Hip replacement therapy

Nordsletten L, Havelin L I, Indrekvam K, Aamodt A, Utvg S E, Hviding K
Record ID 32003000444
Authors' objectives:

This report aims to update the evidence-base on quality and effectiveness of various types of primary total hip prostheses and cement types currently used in Norway.

Authors' recommendations: A large number of articles were identified covering different aspects of hip replacement surgery, few of which were prospective studies that compared different prostheses. Only 9% of the articles included represent randomised clinical studies while 16% are comparative studies, including register studie from Norway and Sweden. Articles describing results for a particular type of prosthesis comprised 75% of all scientific documentation. Included studies differed with respect to patient composition (prognostic factors), sample size and duration of observation. The evidence-base for the report is therefore unsuitable for the estimation of an overall revision or survival percent for the different type of prostheses or for a quantitative analysis. The assessment bases itself on a qualitative comparison of results. Results presented in the majority of studies were based on clinical and radiographic assessments of the patients (expressed as revision percent or survival percent of the implanted prosthesis). In the assessment presented here, prostheses are compared based on predefined parameters with respect to the length of follow-up. These results illustrate the following: - Approximately 1/3 of the prostheses used in Norway in the year 2000 lacked scientific documentation. - There are six cemented prostheses (Charnley, Exeter, ITH, Lubinus, Spectron and Titan) with a documented 90% survival after at least 10 years of follow-up - The Charnley prosthesis together with Lubinus were the only prostheses with over 15 years documented follow-up. - Four cementless femur stems (Bicontact, Bimetric, Omnifit and Zweymller) show good results with follow-up documented within 12.5 years. Mean follow-up duration for these cementless femur prostheses was, however, less than 10 years. - None of the cementless cups used in Norway was supported by documented survival data of more than 10 years duration in 2000. - None of the cementless total prostheses that were in use in 2000 thereby met the criteria of 90% or greater documented survival after 10 years. - The type of cement used has an effect on the survival of the prosthesis according to results from the Norwegian - Swedish prosthetic registers. Results from the register studies indicate that Palacos and Simplex cement are better then CMW and Sulfix cement.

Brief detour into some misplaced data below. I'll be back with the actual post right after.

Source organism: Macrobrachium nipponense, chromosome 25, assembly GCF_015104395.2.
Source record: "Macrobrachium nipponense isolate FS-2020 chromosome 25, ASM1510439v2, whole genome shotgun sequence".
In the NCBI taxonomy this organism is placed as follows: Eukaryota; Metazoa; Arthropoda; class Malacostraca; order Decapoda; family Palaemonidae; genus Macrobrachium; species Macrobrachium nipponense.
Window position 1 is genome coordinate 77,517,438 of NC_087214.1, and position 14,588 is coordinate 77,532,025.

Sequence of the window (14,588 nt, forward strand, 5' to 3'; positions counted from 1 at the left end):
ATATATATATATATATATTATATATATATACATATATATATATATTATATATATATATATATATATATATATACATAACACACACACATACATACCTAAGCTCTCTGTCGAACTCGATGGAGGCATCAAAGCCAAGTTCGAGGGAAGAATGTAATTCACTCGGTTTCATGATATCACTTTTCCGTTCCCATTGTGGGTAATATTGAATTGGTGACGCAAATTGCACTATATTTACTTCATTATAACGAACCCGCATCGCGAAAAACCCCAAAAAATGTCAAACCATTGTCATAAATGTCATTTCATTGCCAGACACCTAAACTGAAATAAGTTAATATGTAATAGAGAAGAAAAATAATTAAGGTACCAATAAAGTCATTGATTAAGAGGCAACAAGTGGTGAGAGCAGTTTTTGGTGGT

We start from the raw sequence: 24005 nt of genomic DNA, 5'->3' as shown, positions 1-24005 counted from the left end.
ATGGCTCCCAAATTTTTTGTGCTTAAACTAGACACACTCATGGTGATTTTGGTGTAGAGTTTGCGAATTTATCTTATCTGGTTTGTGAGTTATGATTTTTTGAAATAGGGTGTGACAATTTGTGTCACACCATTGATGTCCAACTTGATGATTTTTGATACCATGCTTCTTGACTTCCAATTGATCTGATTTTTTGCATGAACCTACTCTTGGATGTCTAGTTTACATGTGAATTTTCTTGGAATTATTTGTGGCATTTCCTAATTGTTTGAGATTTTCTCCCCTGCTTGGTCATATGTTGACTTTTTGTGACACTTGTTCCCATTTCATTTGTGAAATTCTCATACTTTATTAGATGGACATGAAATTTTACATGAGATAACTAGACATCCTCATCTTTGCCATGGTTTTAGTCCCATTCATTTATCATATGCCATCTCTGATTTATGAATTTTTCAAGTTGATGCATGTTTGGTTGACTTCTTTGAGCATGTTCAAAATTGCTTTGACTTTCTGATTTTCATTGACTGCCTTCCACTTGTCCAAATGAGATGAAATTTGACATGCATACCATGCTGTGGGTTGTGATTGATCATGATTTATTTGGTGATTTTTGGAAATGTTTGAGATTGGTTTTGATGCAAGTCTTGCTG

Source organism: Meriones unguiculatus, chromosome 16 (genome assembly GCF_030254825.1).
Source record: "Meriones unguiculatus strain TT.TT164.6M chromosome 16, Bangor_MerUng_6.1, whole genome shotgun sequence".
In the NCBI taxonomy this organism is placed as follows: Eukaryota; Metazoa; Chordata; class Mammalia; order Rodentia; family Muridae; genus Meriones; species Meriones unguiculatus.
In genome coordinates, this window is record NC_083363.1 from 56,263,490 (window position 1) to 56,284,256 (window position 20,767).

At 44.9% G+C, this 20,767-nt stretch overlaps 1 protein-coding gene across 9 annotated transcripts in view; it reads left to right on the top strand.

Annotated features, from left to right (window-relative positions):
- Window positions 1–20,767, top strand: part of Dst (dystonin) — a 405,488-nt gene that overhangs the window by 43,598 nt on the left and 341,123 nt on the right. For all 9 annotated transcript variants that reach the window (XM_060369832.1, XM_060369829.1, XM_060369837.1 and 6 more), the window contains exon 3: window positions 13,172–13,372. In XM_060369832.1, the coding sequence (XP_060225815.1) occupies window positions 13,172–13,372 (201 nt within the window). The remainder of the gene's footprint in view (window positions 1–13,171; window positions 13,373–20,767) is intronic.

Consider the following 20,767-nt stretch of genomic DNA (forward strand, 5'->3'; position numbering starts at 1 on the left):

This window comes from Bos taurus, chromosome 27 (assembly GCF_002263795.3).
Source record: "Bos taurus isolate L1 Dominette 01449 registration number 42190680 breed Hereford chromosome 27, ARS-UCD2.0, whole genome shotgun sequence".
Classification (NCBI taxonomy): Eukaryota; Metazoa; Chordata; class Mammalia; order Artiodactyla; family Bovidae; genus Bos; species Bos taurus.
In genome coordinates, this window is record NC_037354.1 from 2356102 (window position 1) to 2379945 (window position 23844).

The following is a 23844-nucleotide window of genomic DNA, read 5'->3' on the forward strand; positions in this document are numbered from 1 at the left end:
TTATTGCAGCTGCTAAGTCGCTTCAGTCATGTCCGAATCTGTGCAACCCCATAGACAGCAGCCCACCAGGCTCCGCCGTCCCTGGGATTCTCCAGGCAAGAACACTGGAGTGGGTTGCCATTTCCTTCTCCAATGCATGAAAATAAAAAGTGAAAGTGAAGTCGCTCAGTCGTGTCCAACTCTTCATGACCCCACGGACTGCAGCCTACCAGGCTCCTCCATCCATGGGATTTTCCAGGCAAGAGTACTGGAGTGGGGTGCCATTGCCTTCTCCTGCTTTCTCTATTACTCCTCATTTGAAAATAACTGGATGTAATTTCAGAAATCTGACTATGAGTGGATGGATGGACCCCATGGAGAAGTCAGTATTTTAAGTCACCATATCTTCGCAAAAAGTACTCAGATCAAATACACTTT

Authors' methods: Systematic review
Project Status: Completed
URL for project: http://www.nokc.no/
Year Published: 2002
English language abstract: An English language summary is available
Publication Type: Not Assigned
Country: Norway
MeSH Terms
  • Arthroplasty, Replacement, Hip
  • Bone Cements
  • Prostheses and Implants
Organisation Name: Norwegian Institute of Public Health
Contact Address: Universitetsgata 2, Postbox 7004 St. Olavs plass, NO-0310 Oslo NORWAY. Tel: +47 23 25 50 00; Fax: +47 23 25 50 10;
Contact Name: Berit.Morland@nokc.no, dagny.fredheim@nokc.no
Contact Email: Berit.Morland@nokc.no, dagny.fredheim@nokc.no
Copyright: The Norwegian Knowledge Centre for the Health Services
This is a bibliographic record of a published health technology assessment from a member of INAHTA or other HTA producer. No evaluation of the quality of this assessment has been made for the HTA database.